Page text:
(Reuters) - Hurricane Joaquin was gaining strength on Thursday as it moved toward the Bahamas, with forecasts still inconclusive on whether the storm would slam into the U.S. East Coast or head out to sea without making landfall, the Hurricane Center (NHC) said.
Joaquin, the third hurricane of the 2015 Atlantic season, intensified late Wednesday into a Category 3, on a scale of 1 to 5, with maximum sustained winds of 115 miles per hour (185 kph).
The storm was expected to gain strength and could become a Category 4 over the next day as it moves near or over portions of the Bahamas, the NHC said.
Several models show the hurricane turning north, bringing it to the coast of the Carolinas or mid-Atlantic states on Friday or Saturday, the agency said.
However, the storm's exact path remains unclear, with what the NHC called an "excellent" prediction tool indicating it could cut a path out to sea.
"The range of possible outcomes is still large, and includes the possibility of a major hurricane landfall in the Carolinas," it said.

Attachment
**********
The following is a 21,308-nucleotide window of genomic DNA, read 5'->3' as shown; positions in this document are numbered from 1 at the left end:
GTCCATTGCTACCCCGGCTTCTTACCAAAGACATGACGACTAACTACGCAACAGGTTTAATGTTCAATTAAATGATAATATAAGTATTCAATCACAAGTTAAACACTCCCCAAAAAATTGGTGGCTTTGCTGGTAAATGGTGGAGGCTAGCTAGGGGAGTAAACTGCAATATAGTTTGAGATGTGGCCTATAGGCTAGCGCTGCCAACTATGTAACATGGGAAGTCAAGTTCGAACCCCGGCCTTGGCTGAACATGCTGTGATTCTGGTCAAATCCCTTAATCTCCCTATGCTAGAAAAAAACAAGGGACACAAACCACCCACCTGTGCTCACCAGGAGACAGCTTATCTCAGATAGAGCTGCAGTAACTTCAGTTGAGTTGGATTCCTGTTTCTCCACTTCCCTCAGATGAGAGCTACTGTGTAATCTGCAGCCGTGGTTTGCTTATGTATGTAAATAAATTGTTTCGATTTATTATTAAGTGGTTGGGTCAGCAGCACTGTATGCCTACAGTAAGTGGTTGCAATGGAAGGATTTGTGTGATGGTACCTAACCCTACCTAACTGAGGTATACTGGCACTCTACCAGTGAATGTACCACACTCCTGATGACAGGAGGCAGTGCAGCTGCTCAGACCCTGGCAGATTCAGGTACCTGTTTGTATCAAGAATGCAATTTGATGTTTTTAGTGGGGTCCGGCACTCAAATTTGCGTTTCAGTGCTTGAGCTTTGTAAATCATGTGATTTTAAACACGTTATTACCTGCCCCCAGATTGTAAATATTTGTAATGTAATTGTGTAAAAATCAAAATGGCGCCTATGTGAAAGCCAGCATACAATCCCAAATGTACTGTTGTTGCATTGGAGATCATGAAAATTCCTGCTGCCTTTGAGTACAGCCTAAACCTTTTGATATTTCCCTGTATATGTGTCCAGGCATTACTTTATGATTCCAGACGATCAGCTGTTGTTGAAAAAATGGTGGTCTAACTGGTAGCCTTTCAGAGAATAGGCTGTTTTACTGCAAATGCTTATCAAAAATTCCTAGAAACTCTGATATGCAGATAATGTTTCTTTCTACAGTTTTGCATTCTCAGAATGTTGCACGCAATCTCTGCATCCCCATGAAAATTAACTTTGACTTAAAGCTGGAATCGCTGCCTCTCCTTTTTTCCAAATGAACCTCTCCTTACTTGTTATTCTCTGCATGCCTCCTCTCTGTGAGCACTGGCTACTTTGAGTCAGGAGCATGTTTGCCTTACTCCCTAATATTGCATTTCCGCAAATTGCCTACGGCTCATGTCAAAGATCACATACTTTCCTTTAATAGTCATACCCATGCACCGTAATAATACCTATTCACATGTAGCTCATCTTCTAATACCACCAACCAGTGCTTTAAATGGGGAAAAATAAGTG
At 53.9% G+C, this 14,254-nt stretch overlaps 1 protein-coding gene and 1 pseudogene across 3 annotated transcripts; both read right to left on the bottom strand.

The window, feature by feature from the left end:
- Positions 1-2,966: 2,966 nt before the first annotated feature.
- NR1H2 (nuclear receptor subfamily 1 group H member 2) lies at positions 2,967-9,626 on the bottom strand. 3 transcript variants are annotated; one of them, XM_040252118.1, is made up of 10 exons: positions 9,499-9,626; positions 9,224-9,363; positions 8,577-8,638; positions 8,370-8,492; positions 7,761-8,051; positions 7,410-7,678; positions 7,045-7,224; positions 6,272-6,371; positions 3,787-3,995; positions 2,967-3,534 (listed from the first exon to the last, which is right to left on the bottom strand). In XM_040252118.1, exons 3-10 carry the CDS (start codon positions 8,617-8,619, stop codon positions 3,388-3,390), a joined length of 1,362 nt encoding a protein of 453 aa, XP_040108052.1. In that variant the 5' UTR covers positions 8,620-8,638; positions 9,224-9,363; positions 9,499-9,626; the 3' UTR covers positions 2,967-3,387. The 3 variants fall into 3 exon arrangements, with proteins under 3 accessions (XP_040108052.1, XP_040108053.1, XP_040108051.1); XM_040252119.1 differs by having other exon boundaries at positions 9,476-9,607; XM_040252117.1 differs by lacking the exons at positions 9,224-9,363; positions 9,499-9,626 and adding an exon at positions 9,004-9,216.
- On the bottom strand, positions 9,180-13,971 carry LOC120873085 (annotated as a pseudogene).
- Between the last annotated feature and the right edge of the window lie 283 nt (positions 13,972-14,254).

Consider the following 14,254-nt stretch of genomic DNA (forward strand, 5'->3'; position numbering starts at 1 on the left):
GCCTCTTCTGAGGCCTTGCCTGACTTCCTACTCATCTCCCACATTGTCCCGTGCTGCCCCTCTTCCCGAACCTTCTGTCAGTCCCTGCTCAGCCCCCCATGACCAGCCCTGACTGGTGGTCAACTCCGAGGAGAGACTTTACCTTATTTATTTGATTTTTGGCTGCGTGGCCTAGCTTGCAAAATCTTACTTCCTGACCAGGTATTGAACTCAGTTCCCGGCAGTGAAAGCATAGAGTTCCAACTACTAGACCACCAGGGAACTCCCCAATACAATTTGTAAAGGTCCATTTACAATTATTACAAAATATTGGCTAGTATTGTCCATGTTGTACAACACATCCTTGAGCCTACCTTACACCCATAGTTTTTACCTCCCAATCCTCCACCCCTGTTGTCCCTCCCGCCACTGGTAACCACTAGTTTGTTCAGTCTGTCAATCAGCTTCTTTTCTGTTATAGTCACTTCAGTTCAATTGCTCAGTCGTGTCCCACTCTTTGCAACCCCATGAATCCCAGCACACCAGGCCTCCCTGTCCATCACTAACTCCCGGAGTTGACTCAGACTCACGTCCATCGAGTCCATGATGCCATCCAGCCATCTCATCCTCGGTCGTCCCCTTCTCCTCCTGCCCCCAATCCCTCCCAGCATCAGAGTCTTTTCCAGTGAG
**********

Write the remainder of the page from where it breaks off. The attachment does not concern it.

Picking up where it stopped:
The governors of New York and Connecticut and emergency-management officials in New Jersey - states all hard hit by 2012's Superstorm Sandy and already facing heavy rains unrelated to Joaquin on Wednesday - warned residents to begin preparations for a possible severe storm.
Virginia Governor Terry McAuliffe declared a state of emergency to deal with flooding this week and the possibility of Joaquin's landfall.
Hurricane warnings were in effect for islands of the central Bahamas and a tropical storm warning was issued for southeastern islands.
Residents on islands closest to Joaquin's path, which include Rum Cay, Long Island, Exuma and Eleuthera, had stocked up on food and drink and were boarding up homes and businesses.
The last hurricane to make landfall in the continental United States was Arthur, which hit North Carolina as a Category 2 storm in July 2014, bringing high winds, driving rain and storm surges up the East Coast.
In October 2012, Sandy struck the New York metropolitan area, killing more than 120 people and causing some $70 billion in property damage, primarily in New York and New Jersey.
(Reporting by Victoria Cavaliere in Los Angeles and Neil Hartnell in Nassau, editing by Larry King)